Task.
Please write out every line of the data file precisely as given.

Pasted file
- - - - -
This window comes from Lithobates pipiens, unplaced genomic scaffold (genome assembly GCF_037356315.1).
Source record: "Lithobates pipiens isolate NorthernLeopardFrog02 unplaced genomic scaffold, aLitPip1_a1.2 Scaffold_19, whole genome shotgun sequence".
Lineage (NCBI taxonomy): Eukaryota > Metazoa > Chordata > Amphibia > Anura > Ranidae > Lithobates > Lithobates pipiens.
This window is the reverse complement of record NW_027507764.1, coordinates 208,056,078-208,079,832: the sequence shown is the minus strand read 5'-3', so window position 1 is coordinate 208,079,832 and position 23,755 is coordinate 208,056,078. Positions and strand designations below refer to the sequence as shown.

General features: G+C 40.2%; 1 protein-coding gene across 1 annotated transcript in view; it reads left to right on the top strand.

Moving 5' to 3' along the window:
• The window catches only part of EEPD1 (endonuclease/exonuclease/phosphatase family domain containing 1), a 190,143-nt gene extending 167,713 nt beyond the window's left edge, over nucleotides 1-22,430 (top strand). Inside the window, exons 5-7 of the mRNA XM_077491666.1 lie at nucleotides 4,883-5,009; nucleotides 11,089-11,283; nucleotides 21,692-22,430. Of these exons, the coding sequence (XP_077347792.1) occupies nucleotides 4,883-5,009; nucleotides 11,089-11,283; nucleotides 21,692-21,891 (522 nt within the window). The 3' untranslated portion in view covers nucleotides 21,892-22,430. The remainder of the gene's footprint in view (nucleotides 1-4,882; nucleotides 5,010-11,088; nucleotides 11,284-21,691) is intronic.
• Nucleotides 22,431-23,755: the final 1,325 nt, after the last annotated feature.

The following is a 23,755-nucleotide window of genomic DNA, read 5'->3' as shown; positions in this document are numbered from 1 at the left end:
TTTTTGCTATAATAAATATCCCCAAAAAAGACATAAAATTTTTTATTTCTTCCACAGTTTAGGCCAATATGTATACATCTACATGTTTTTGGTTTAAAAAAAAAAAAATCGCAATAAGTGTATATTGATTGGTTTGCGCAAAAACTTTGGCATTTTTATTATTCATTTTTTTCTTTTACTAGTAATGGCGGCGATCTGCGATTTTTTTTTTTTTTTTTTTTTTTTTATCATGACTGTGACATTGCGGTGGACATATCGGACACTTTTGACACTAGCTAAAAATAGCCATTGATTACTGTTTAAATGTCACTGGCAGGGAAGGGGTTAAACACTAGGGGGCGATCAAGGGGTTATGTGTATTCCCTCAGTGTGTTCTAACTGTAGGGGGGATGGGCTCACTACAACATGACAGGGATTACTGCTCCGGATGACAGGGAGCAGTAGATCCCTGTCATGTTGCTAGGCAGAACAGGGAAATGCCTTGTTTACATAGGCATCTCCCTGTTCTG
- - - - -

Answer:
This window comes from Lithobates pipiens, unplaced genomic scaffold (genome assembly GCF_037356315.1).
Source record: "Lithobates pipiens isolate NorthernLeopardFrog02 unplaced genomic scaffold, aLitPip1_a1.2 Scaffold_19, whole genome shotgun sequence".
Lineage (NCBI taxonomy): Eukaryota > Metazoa > Chordata > Amphibia > Anura > Ranidae > Lithobates > Lithobates pipiens.
This window is the reverse complement of record NW_027507764.1, coordinates 208,056,078-208,079,832: the sequence shown is the minus strand read 5'-3', so window position 1 is coordinate 208,079,832 and position 23,755 is coordinate 208,056,078. Positions and strand designations below refer to the sequence as shown.

General features: G+C 40.2%; 1 protein-coding gene across 1 annotated transcript in view; it reads left to right on the top strand.

Moving 5' to 3' along the window:
• The window catches only part of EEPD1 (endonuclease/exonuclease/phosphatase family domain containing 1), a 190,143-nt gene extending 167,713 nt beyond the window's left edge, over nucleotides 1-22,430 (top strand). Inside the window, exons 5-7 of the mRNA XM_077491666.1 lie at nucleotides 4,883-5,009; nucleotides 11,089-11,283; nucleotides 21,692-22,430. Of these exons, the coding sequence (XP_077347792.1) occupies nucleotides 4,883-5,009; nucleotides 11,089-11,283; nucleotides 21,692-21,891 (522 nt within the window). The 3' untranslated portion in view covers nucleotides 21,892-22,430. The remainder of the gene's footprint in view (nucleotides 1-4,882; nucleotides 5,010-11,088; nucleotides 11,284-21,691) is intronic.
• Nucleotides 22,431-23,755: the final 1,325 nt, after the last annotated feature.

The following is a 23,755-nucleotide window of genomic DNA, read 5'->3' as shown; positions in this document are numbered from 1 at the left end:
TTTTTGCTATAATAAATATCCCCAAAAAAGACATAAAATTTTTTATTTCTTCCACAGTTTAGGCCAATATGTATACATCTACATGTTTTTGGTTTAAAAAAAAAAAAATCGCAATAAGTGTATATTGATTGGTTTGCGCAAAAACTTTGGCATTTTTATTATTCATTTTTTTCTTTTACTAGTAATGGCGGCGATCTGCGATTTTTTTTTTTTTTTTTTTTTTTTTATCATGACTGTGACATTGCGGTGGACATATCGGACACTTTTGACACTAGCTAAAAATAGCCATTGATTACTGTTTAAATGTCACTGGCAGGGAAGGGGTTAAACACTAGGGGGCGATCAAGGGGTTATGTGTATTCCCTCAGTGTGTTCTAACTGTAGGGGGGATGGGCTCACTACAACATGACAGGGATTACTGCTCCGGATGACAGGGAGCAGTAGATCCCTGTCATGTTGCTAGGCAGAACAGGGAAATGCCTTGTTTACATAGGCATCTCCCTGTTCTG